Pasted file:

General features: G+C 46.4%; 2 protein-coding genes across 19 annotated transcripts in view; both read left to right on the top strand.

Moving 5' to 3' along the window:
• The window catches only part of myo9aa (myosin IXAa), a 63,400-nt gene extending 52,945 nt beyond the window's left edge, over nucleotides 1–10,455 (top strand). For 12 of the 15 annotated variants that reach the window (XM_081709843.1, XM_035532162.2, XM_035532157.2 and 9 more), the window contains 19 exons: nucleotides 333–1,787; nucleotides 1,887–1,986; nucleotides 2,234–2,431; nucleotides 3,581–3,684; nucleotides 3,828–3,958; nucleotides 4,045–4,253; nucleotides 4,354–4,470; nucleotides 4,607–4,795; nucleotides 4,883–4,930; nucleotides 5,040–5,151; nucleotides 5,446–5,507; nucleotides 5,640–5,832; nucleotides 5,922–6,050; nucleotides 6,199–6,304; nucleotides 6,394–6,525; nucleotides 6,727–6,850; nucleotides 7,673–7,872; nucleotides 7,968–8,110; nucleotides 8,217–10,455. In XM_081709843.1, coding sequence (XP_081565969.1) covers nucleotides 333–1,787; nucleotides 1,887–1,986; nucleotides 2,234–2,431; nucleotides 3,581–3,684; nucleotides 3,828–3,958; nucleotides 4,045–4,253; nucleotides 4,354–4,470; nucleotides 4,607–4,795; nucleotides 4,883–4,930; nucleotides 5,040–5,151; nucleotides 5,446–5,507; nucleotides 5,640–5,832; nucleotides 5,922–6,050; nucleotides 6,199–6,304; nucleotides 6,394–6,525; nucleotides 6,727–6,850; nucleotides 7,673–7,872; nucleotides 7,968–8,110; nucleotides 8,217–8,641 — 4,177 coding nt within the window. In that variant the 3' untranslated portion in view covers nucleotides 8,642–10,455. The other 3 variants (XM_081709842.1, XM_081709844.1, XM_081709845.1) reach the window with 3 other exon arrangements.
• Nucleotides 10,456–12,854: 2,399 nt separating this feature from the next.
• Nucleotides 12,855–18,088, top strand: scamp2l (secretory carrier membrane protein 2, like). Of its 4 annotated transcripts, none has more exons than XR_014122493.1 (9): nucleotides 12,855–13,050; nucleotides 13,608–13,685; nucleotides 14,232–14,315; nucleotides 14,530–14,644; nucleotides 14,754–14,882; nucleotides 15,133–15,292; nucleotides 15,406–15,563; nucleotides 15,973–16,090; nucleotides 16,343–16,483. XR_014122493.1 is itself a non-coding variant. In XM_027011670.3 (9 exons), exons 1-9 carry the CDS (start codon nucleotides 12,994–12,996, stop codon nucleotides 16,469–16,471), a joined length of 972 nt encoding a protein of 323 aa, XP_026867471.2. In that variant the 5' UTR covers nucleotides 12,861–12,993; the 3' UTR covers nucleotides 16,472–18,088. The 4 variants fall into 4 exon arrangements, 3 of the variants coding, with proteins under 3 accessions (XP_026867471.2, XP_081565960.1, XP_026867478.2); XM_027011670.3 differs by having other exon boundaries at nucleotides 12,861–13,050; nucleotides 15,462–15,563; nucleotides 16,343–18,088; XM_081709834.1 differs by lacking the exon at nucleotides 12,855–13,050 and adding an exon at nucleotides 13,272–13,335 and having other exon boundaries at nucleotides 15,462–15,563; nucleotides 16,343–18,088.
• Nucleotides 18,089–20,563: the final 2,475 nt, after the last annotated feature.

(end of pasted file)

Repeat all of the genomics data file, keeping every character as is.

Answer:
General features: G+C 46.4%; 2 protein-coding genes across 19 annotated transcripts in view; both read left to right on the top strand.

Moving 5' to 3' along the window:
• The window catches only part of myo9aa (myosin IXAa), a 63,400-nt gene extending 52,945 nt beyond the window's left edge, over nucleotides 1–10,455 (top strand). For 12 of the 15 annotated variants that reach the window (XM_081709843.1, XM_035532162.2, XM_035532157.2 and 9 more), the window contains 19 exons: nucleotides 333–1,787; nucleotides 1,887–1,986; nucleotides 2,234–2,431; nucleotides 3,581–3,684; nucleotides 3,828–3,958; nucleotides 4,045–4,253; nucleotides 4,354–4,470; nucleotides 4,607–4,795; nucleotides 4,883–4,930; nucleotides 5,040–5,151; nucleotides 5,446–5,507; nucleotides 5,640–5,832; nucleotides 5,922–6,050; nucleotides 6,199–6,304; nucleotides 6,394–6,525; nucleotides 6,727–6,850; nucleotides 7,673–7,872; nucleotides 7,968–8,110; nucleotides 8,217–10,455. In XM_081709843.1, coding sequence (XP_081565969.1) covers nucleotides 333–1,787; nucleotides 1,887–1,986; nucleotides 2,234–2,431; nucleotides 3,581–3,684; nucleotides 3,828–3,958; nucleotides 4,045–4,253; nucleotides 4,354–4,470; nucleotides 4,607–4,795; nucleotides 4,883–4,930; nucleotides 5,040–5,151; nucleotides 5,446–5,507; nucleotides 5,640–5,832; nucleotides 5,922–6,050; nucleotides 6,199–6,304; nucleotides 6,394–6,525; nucleotides 6,727–6,850; nucleotides 7,673–7,872; nucleotides 7,968–8,110; nucleotides 8,217–8,641 — 4,177 coding nt within the window. In that variant the 3' untranslated portion in view covers nucleotides 8,642–10,455. The other 3 variants (XM_081709842.1, XM_081709844.1, XM_081709845.1) reach the window with 3 other exon arrangements.
• Nucleotides 10,456–12,854: 2,399 nt separating this feature from the next.
• Nucleotides 12,855–18,088, top strand: scamp2l (secretory carrier membrane protein 2, like). Of its 4 annotated transcripts, none has more exons than XR_014122493.1 (9): nucleotides 12,855–13,050; nucleotides 13,608–13,685; nucleotides 14,232–14,315; nucleotides 14,530–14,644; nucleotides 14,754–14,882; nucleotides 15,133–15,292; nucleotides 15,406–15,563; nucleotides 15,973–16,090; nucleotides 16,343–16,483. XR_014122493.1 is itself a non-coding variant. In XM_027011670.3 (9 exons), exons 1-9 carry the CDS (start codon nucleotides 12,994–12,996, stop codon nucleotides 16,469–16,471), a joined length of 972 nt encoding a protein of 323 aa, XP_026867471.2. In that variant the 5' UTR covers nucleotides 12,861–12,993; the 3' UTR covers nucleotides 16,472–18,088. The 4 variants fall into 4 exon arrangements, 3 of the variants coding, with proteins under 3 accessions (XP_026867471.2, XP_081565960.1, XP_026867478.2); XM_027011670.3 differs by having other exon boundaries at nucleotides 12,861–13,050; nucleotides 15,462–15,563; nucleotides 16,343–18,088; XM_081709834.1 differs by lacking the exon at nucleotides 12,855–13,050 and adding an exon at nucleotides 13,272–13,335 and having other exon boundaries at nucleotides 15,462–15,563; nucleotides 16,343–18,088.
• Nucleotides 18,089–20,563: the final 2,475 nt, after the last annotated feature.